Loss is so profound that the grief lasts and lasts and lasts. However would we learn otherwise other than to greet the same horrors day after day after day? We humans are characteristically slow learners. We need deep lessons, hard lessons; the same deep, hard lessons day after day to learn.
Loss teaches the rudiments of life; that love means so much it costs grief. How could God counteract the truth of such a wonder of love if not to balance it with something equally profound: loss?
Loss is a horror of living proportions; a death that has come to life in a dirge of technicolour. It has come as a way of communicating just how much the loss of love means. It rents us broken and vanquished of soul and spirit. It takes us deeper than we have ever been before, into the realms of darkness where only the light of the Lord may shine through into a hope for tomorrow — whenever tomorrow will finally come.
Loss helps us to grow up. It helps us to value reality. It helps us not fear reality. It makes us question what is important and relevant in life. Loss brings us through death into new life.
© 2015 Steve Wickham.

Saturday, June 20, 2015

The Single Best Advantage I Gained From Anxiety

RABID discontentment was the single best advantage I ever experienced out of seasons of anxiety when I have suffered. Admittedly, I have not been worn down by clinical disorders, but I have experienced several seasons of anxiety. And what I found worked for me was to not rest in that rabid discontentment, but to search with all I had to find a way through.
The single best advantage I gained from anxiety was it gave me impetus to fight.
Why do we just sit there and take it; this grating sense of inner itchy discontent?
The times I’ve had to fight to survive, and the times I’ve had to fight in the hope I could overcome anxiety, were the times I did what I needed to do, instinctively, by faith.
It’s all about the tenacity to search. To search is to enter the caldron by faith — and years may pass without much vision for what we hope for. It’s not the point. The point is we continue to press on, even though from time to time we give up.
Like entering university or college, we learn to research for the first time, being forced to search in order to know enough truth to do a good job of our assignments. The same applies for the capacity of anxiety to force us to use our ingenuity — birthed from the belief that we can climb out of the distress.
The single best advantage I gained from anxiety was to fight like crazy to find, to search, for the way or ways out. Such a search inevitably causes us to learn great skills and attitudes that set us up for the rest of our lives.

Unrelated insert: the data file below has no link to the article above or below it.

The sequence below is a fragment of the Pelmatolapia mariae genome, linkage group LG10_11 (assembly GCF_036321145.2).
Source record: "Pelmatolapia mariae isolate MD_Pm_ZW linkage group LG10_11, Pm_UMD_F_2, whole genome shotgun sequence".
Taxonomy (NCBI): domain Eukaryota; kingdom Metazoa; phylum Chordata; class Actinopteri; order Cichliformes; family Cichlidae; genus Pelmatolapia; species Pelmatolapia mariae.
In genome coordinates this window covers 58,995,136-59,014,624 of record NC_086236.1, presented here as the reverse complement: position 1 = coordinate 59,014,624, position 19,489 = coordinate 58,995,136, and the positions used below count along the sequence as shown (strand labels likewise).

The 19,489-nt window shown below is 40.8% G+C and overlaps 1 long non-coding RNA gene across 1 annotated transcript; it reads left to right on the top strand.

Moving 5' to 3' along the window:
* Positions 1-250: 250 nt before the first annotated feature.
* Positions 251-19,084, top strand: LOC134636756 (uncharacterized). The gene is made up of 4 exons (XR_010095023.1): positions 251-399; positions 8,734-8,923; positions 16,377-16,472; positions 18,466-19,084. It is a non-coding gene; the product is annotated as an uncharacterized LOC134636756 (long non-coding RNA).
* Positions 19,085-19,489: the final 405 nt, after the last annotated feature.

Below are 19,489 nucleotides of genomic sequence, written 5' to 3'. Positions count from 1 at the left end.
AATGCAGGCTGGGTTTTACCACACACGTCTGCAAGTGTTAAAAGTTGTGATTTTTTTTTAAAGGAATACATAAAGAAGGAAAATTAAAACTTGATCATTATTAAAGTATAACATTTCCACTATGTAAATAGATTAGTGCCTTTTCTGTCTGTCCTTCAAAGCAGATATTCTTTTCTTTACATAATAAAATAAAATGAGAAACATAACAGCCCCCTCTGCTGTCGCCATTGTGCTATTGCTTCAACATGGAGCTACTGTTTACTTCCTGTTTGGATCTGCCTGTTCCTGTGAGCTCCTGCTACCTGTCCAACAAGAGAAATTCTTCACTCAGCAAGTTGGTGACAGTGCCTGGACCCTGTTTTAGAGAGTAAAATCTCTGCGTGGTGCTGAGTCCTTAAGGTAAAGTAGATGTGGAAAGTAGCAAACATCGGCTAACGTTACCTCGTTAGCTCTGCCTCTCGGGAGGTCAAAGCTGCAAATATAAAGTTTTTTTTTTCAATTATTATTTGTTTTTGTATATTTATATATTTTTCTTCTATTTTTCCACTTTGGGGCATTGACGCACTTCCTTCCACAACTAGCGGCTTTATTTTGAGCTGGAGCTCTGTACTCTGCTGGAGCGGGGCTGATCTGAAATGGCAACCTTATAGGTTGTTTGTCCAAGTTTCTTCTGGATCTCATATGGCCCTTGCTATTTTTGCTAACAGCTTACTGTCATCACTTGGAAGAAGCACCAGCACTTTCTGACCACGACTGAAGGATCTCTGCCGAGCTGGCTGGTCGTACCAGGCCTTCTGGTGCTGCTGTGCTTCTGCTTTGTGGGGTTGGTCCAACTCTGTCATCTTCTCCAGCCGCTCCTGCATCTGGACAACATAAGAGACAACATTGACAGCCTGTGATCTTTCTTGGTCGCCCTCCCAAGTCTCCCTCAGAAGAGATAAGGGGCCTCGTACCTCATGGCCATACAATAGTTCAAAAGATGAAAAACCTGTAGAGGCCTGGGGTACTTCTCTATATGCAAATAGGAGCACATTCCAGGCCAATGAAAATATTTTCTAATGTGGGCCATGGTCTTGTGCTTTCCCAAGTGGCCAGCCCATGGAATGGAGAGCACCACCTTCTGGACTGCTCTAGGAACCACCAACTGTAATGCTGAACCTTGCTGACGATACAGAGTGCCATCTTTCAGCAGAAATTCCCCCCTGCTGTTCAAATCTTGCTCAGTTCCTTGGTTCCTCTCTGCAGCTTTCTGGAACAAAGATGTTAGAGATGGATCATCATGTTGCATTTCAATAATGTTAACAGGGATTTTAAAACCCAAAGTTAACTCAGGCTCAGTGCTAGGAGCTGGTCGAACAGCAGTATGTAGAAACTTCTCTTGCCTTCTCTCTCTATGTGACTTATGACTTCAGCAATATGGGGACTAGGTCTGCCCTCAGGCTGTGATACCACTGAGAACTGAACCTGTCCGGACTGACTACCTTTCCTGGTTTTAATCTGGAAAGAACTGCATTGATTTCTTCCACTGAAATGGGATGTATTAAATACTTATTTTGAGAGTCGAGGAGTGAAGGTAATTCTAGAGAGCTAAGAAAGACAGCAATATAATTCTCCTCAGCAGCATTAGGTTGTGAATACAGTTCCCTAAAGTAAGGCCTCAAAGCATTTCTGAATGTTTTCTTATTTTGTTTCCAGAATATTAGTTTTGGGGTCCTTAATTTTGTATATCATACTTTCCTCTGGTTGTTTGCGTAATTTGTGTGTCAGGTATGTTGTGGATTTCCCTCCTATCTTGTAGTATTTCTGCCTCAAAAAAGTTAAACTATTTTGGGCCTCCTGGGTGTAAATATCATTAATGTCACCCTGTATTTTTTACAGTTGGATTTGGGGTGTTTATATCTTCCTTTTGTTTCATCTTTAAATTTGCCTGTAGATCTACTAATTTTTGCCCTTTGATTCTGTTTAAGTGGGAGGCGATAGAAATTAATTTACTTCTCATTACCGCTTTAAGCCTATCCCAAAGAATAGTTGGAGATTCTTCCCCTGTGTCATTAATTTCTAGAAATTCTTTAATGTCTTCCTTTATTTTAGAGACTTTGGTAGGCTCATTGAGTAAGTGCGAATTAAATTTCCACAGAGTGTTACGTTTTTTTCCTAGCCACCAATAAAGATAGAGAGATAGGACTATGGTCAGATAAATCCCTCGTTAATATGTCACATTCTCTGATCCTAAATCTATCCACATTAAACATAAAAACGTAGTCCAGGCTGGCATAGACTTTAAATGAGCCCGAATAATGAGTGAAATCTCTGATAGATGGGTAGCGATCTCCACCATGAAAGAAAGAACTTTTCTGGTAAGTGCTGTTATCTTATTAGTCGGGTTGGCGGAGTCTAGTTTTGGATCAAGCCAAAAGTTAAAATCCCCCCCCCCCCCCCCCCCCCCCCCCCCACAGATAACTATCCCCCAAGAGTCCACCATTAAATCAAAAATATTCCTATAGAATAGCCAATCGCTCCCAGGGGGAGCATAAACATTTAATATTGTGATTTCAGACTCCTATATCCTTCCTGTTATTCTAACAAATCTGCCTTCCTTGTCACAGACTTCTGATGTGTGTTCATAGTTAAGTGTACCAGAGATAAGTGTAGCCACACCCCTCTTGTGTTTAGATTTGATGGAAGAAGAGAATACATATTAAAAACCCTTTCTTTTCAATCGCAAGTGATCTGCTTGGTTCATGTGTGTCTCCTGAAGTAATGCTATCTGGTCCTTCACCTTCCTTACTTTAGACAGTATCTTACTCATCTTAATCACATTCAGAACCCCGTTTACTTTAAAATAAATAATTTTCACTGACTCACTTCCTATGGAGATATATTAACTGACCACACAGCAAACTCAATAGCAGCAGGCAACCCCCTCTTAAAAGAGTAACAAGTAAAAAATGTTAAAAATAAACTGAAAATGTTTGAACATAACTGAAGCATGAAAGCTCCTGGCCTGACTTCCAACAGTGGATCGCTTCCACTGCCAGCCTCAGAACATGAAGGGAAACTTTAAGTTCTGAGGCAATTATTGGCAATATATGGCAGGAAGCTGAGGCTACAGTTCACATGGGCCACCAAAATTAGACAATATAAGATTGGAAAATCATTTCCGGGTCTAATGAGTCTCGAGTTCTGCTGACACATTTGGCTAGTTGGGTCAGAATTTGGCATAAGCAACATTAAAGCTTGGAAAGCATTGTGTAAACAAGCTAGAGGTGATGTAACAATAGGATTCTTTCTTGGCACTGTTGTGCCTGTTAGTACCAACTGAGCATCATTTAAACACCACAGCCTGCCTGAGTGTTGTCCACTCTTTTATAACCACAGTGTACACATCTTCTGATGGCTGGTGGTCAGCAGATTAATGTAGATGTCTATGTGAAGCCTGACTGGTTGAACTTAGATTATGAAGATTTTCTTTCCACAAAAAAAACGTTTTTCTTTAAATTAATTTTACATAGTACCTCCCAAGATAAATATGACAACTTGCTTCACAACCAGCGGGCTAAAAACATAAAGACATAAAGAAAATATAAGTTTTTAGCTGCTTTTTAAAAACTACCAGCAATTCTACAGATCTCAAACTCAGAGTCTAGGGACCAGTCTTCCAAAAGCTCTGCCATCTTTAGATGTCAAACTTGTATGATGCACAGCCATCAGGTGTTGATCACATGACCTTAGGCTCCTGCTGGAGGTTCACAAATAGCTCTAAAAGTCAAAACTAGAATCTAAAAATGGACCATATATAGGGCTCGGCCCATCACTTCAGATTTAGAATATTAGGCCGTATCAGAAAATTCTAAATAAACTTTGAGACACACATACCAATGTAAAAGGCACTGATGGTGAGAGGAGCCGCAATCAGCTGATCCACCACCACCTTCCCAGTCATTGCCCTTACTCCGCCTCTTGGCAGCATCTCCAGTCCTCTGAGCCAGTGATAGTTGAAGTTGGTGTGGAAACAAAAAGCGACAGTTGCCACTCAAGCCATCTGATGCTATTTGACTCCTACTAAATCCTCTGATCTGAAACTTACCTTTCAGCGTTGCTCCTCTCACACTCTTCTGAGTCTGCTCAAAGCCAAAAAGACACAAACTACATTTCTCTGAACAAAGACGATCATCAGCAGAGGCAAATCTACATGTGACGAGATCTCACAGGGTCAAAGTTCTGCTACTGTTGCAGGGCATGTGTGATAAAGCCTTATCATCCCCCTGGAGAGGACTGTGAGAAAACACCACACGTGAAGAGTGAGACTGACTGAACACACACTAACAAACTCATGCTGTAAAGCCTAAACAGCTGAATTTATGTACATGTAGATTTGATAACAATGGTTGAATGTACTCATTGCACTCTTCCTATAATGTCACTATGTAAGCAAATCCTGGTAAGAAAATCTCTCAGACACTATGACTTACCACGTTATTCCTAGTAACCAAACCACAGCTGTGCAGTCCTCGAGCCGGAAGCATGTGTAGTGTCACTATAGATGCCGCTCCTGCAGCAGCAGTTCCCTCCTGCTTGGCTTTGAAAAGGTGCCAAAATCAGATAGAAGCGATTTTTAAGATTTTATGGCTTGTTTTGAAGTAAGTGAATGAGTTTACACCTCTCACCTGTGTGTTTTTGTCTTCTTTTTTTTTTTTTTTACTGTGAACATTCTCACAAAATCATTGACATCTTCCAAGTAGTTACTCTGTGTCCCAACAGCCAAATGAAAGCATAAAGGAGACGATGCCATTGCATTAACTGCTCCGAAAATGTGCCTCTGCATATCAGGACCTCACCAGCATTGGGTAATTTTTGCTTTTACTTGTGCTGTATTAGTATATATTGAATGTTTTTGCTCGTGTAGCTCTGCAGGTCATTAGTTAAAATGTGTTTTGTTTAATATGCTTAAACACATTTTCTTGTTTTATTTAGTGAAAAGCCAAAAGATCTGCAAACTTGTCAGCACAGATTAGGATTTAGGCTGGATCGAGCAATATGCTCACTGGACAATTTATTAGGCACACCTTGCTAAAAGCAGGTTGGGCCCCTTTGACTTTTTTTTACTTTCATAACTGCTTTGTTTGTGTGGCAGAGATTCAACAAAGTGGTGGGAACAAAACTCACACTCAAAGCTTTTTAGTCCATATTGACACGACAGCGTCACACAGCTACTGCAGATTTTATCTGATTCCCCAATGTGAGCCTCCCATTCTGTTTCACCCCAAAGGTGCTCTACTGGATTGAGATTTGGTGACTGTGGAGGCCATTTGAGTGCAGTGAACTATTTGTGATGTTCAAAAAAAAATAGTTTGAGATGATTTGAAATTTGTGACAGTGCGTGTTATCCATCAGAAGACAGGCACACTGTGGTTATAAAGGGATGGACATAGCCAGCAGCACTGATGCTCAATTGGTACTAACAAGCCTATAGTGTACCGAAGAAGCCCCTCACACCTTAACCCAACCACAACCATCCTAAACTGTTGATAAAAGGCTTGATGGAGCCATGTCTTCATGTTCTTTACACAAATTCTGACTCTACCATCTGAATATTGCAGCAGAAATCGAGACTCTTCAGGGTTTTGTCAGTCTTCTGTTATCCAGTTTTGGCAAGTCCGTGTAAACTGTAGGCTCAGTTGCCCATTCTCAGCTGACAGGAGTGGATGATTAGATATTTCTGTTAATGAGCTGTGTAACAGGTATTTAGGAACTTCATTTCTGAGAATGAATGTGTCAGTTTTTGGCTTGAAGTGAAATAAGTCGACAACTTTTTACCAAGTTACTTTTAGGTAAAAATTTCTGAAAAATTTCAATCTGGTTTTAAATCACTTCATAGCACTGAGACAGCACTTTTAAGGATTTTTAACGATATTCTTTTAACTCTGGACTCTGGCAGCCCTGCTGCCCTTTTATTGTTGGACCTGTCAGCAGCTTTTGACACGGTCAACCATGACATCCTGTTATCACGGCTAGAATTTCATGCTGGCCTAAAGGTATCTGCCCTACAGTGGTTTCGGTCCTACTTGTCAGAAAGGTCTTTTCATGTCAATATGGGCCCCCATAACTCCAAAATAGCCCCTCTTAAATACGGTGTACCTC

All we need when we suffer anxiety is to know that our suffering isn’t in vain. It has its purpose.
Sometimes the only hope we have left is to believe. And it’s always enough. It’s always enough to believe in something worth believing in. Some sceptics might say we are wasting our time, but to give up without believing is to have zero percent chance.
I’d rather have a fighting chance. And, besides, those of us in the faith have seen God work miracles when we had faith and simply did what faith requires: obeyed.
If we will search for the answers in addressing our anxiety we may be pleasantly surprised at what we might learn.
© 2015 Steve Wickham.

Friday, June 19, 2015

The Biggest Favour We Could Ever Do For Ourselves

EMOTIONAL is what every person is; but there is such a range along a continuum of emotional health and ill-health. Pete Scazzero has carved out a niche in this area called emotionally healthy spirituality.
I took part in Scazzero’s 46-question survey. It’s the sort of survey we get no value out of unless we are brutally honest. You take a survey like this if you’re interested in personal growth on an emotional and spiritual level. Needless to say, I will keep my personal result to myself. But one thing the analysis convinced me of was the veracity for attaining adult emotionality. The rest of this article is purposed toward the areas of competency toward that end.
Depth of Personhood
How deep do we reflect and how deep do we think about our own lives — even our finite interactions and perceptions? If we are able to easily share our fears and pain and our anger with trusted others toward growth we are well on the way. A deep personhood is couched in courageous honesty.
Depth of Redemptiveness of Past